FM meets Indian Ambassador, says China, India ‘should speak for developing countries together’
Published: Jun 23, 2022 10:01 PM
Wang Yi chairs dialogue of foreign ministers between BRICS and emerging markets and developing countries on May 19, 2022. Photo: Courtesy of Ministry of Foreign Affairs

Wang Yi chairs dialogue of foreign ministers between BRICS and emerging markets and developing countries on May 19, 2022. Photo: Courtesy of Ministry of Foreign Affairs

China and India's common interests far outweigh differences and the two countries should jointly address various global challenges, and safeguard their common interests as well as interests of developing countries, said Chinese State Councilor and Foreign Minister Wang Yi against the backdrop of Western efforts to sow discord in China-India relations and weaken the joint force of new economies at the ongoing BRICS summit. 

BRICS members have different histories and national realties, but all, including India, should bear the original intention that the bloc was formed to speak louder for their common interests in a world where rules are predominantly set by the West, experts said.   

Wang made the remarks during his meeting with Indian Ambassador to China Pradeep Kumar Rawat on Wednesday, adding that China and India should support rather than undermine each other, strengthen cooperation rather than guard against each other, and enhance mutual trust rather than be suspicious of each other. 

Wang also cited Indian External Affairs Minister Subrahmanyam Jaishankar who publicly expressed his disapproval of European centralism and objections to external forces meddling in China-India relations. "That reflects India's tradition of independence," Wang said.

Qian Feng, director of the research department at the National Strategy Institute at Tsinghua University, told the Global Times that India's unique status was underscored amid the new geopolitical realities as a major developing country as well as a nation in proximity to the West in terms of their democratic formats.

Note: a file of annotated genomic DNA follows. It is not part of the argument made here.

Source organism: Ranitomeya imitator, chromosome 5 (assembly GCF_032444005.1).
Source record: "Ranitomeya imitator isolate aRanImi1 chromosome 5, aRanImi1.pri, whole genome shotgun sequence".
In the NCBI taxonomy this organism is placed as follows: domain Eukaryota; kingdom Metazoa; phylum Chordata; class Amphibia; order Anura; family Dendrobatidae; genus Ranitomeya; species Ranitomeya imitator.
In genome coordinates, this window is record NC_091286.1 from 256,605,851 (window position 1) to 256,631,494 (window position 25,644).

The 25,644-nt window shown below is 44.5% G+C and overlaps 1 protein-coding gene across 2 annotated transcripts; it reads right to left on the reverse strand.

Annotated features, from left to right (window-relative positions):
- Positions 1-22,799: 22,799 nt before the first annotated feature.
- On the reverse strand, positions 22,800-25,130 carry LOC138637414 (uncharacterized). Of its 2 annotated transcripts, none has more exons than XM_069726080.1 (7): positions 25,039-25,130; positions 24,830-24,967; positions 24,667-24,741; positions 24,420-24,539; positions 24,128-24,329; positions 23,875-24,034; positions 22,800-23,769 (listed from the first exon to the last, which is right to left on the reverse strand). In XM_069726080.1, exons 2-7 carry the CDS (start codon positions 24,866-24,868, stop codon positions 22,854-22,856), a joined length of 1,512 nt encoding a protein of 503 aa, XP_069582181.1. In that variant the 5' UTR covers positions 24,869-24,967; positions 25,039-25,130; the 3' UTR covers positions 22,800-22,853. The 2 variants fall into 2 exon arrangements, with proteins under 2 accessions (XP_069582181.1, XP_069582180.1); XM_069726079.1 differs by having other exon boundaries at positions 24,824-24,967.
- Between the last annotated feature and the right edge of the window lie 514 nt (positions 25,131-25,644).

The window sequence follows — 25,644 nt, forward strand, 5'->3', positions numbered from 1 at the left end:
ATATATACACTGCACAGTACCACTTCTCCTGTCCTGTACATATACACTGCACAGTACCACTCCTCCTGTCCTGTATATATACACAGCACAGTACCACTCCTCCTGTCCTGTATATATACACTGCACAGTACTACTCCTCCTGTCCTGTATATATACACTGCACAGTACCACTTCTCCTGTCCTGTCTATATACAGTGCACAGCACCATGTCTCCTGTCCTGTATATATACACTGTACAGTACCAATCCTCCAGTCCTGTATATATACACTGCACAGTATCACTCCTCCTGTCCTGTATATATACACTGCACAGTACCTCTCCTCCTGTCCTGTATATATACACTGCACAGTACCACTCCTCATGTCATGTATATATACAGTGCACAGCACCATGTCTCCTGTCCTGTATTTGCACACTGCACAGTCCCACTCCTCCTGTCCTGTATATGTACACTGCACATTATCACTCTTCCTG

But to the West's disappointment, India is expected to continue its tradition of independence, meaning India will work with China to carry on and expand cooperation in multilateral frameworks like BRICS and disputes won't dominate relations, Qian said.

Rawat said his country will firmly pursue an independent foreign policy, and is ready to work with China to follow through on the strategic consensus reached by the leaders of the two countries, strengthen communication, properly handle differences, enhance mutual trust, and promote better development of bilateral cooperation.

Observers also noted that India should understand that wooing India to confront China — what the US has been doing —  is using New Delhi as a chess piece rather than true respect. 

The West cannot overcome its inherent arrogance and West-centric mindset when dealing with an ancient civilization of the East, analysts said. 

According to Rawat, the two great civilizations of India and China learned from each other in history and fostered rich and beautiful cultural treasures for the two countries and the region. Over the past several decades, China has made remarkable achievements. India-China relations are among the most important relations in the world. Although having experienced twists and turns, bilateral ties are always full of opportunities.